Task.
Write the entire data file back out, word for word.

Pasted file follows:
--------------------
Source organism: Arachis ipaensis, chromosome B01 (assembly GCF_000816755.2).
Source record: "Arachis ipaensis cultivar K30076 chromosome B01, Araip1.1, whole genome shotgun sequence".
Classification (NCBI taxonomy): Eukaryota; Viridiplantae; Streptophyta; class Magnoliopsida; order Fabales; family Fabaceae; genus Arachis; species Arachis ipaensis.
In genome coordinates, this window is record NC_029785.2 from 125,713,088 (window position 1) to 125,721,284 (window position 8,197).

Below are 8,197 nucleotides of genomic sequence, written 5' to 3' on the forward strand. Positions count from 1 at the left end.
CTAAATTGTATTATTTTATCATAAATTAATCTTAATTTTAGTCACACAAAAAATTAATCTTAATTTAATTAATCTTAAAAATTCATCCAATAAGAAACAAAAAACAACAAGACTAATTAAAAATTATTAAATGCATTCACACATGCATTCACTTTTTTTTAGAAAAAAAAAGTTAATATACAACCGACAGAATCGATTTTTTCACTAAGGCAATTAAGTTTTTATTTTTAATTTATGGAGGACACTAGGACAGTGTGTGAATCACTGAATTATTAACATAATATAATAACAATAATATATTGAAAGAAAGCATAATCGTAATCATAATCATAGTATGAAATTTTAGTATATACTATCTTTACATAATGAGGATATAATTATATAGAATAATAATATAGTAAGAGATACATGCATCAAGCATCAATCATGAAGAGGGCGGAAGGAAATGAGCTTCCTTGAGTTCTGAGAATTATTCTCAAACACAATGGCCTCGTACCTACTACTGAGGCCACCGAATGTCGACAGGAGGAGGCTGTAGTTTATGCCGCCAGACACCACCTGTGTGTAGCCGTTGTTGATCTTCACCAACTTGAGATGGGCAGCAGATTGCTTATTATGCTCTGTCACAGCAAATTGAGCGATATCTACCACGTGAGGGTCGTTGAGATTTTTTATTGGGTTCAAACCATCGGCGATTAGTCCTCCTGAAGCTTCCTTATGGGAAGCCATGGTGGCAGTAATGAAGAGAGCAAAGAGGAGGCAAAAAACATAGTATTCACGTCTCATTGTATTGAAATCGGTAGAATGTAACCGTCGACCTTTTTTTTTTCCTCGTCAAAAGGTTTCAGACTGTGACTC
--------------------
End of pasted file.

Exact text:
Source organism: Arachis ipaensis, chromosome B01 (assembly GCF_000816755.2).
Source record: "Arachis ipaensis cultivar K30076 chromosome B01, Araip1.1, whole genome shotgun sequence".
Classification (NCBI taxonomy): Eukaryota; Viridiplantae; Streptophyta; class Magnoliopsida; order Fabales; family Fabaceae; genus Arachis; species Arachis ipaensis.
In genome coordinates, this window is record NC_029785.2 from 125,713,088 (window position 1) to 125,721,284 (window position 8,197).

Below are 8,197 nucleotides of genomic sequence, written 5' to 3' on the forward strand. Positions count from 1 at the left end.
CTAAATTGTATTATTTTATCATAAATTAATCTTAATTTTAGTCACACAAAAAATTAATCTTAATTTAATTAATCTTAAAAATTCATCCAATAAGAAACAAAAAACAACAAGACTAATTAAAAATTATTAAATGCATTCACACATGCATTCACTTTTTTTTAGAAAAAAAAAGTTAATATACAACCGACAGAATCGATTTTTTCACTAAGGCAATTAAGTTTTTATTTTTAATTTATGGAGGACACTAGGACAGTGTGTGAATCACTGAATTATTAACATAATATAATAACAATAATATATTGAAAGAAAGCATAATCGTAATCATAATCATAGTATGAAATTTTAGTATATACTATCTTTACATAATGAGGATATAATTATATAGAATAATAATATAGTAAGAGATACATGCATCAAGCATCAATCATGAAGAGGGCGGAAGGAAATGAGCTTCCTTGAGTTCTGAGAATTATTCTCAAACACAATGGCCTCGTACCTACTACTGAGGCCACCGAATGTCGACAGGAGGAGGCTGTAGTTTATGCCGCCAGACACCACCTGTGTGTAGCCGTTGTTGATCTTCACCAACTTGAGATGGGCAGCAGATTGCTTATTATGCTCTGTCACAGCAAATTGAGCGATATCTACCACGTGAGGGTCGTTGAGATTTTTTATTGGGTTCAAACCATCGGCGATTAGTCCTCCTGAAGCTTCCTTATGGGAAGCCATGGTGGCAGTAATGAAGAGAGCAAAGAGGAGGCAAAAAACATAGTATTCACGTCTCATTGTATTGAAATCGGTAGAATGTAACCGTCGACCTTTTTTTTTTCCTCGTCAAAAGGTTTCAGACTGTGACTC